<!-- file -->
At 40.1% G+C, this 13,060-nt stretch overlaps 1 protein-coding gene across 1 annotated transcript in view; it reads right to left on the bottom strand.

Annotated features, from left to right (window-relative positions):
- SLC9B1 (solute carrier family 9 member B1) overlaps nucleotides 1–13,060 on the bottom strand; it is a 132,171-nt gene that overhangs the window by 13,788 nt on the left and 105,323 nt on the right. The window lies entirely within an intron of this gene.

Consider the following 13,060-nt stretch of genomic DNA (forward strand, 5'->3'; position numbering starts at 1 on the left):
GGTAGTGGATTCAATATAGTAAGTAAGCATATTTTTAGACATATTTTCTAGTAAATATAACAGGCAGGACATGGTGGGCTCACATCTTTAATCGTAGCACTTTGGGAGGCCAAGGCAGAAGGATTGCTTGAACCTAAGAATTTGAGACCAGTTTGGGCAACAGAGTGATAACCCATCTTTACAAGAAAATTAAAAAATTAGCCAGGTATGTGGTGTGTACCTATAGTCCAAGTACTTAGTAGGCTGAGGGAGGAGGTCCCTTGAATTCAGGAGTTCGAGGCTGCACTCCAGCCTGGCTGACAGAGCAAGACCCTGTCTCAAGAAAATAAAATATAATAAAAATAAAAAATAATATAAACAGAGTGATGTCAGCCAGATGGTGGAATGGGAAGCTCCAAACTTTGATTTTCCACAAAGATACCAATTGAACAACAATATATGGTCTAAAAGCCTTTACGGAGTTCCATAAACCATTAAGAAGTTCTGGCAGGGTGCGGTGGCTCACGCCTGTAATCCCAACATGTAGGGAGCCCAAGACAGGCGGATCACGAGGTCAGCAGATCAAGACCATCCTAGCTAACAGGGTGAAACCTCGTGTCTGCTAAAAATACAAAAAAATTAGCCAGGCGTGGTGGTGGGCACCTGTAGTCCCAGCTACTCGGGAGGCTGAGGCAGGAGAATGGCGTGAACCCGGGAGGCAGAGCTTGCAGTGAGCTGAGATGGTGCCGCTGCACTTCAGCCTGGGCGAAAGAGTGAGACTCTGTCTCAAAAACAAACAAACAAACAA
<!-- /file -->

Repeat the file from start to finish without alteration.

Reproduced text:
At 40.1% G+C, this 13,060-nt stretch overlaps 1 protein-coding gene across 1 annotated transcript in view; it reads right to left on the bottom strand.

Annotated features, from left to right (window-relative positions):
- SLC9B1 (solute carrier family 9 member B1) overlaps nucleotides 1–13,060 on the bottom strand; it is a 132,171-nt gene that overhangs the window by 13,788 nt on the left and 105,323 nt on the right. The window lies entirely within an intron of this gene.

Consider the following 13,060-nt stretch of genomic DNA (forward strand, 5'->3'; position numbering starts at 1 on the left):
GGTAGTGGATTCAATATAGTAAGTAAGCATATTTTTAGACATATTTTCTAGTAAATATAACAGGCAGGACATGGTGGGCTCACATCTTTAATCGTAGCACTTTGGGAGGCCAAGGCAGAAGGATTGCTTGAACCTAAGAATTTGAGACCAGTTTGGGCAACAGAGTGATAACCCATCTTTACAAGAAAATTAAAAAATTAGCCAGGTATGTGGTGTGTACCTATAGTCCAAGTACTTAGTAGGCTGAGGGAGGAGGTCCCTTGAATTCAGGAGTTCGAGGCTGCACTCCAGCCTGGCTGACAGAGCAAGACCCTGTCTCAAGAAAATAAAATATAATAAAAATAAAAAATAATATAAACAGAGTGATGTCAGCCAGATGGTGGAATGGGAAGCTCCAAACTTTGATTTTCCACAAAGATACCAATTGAACAACAATATATGGTCTAAAAGCCTTTACGGAGTTCCATAAACCATTAAGAAGTTCTGGCAGGGTGCGGTGGCTCACGCCTGTAATCCCAACATGTAGGGAGCCCAAGACAGGCGGATCACGAGGTCAGCAGATCAAGACCATCCTAGCTAACAGGGTGAAACCTCGTGTCTGCTAAAAATACAAAAAAATTAGCCAGGCGTGGTGGTGGGCACCTGTAGTCCCAGCTACTCGGGAGGCTGAGGCAGGAGAATGGCGTGAACCCGGGAGGCAGAGCTTGCAGTGAGCTGAGATGGTGCCGCTGCACTTCAGCCTGGGCGAAAGAGTGAGACTCTGTCTCAAAAACAAACAAACAAACAA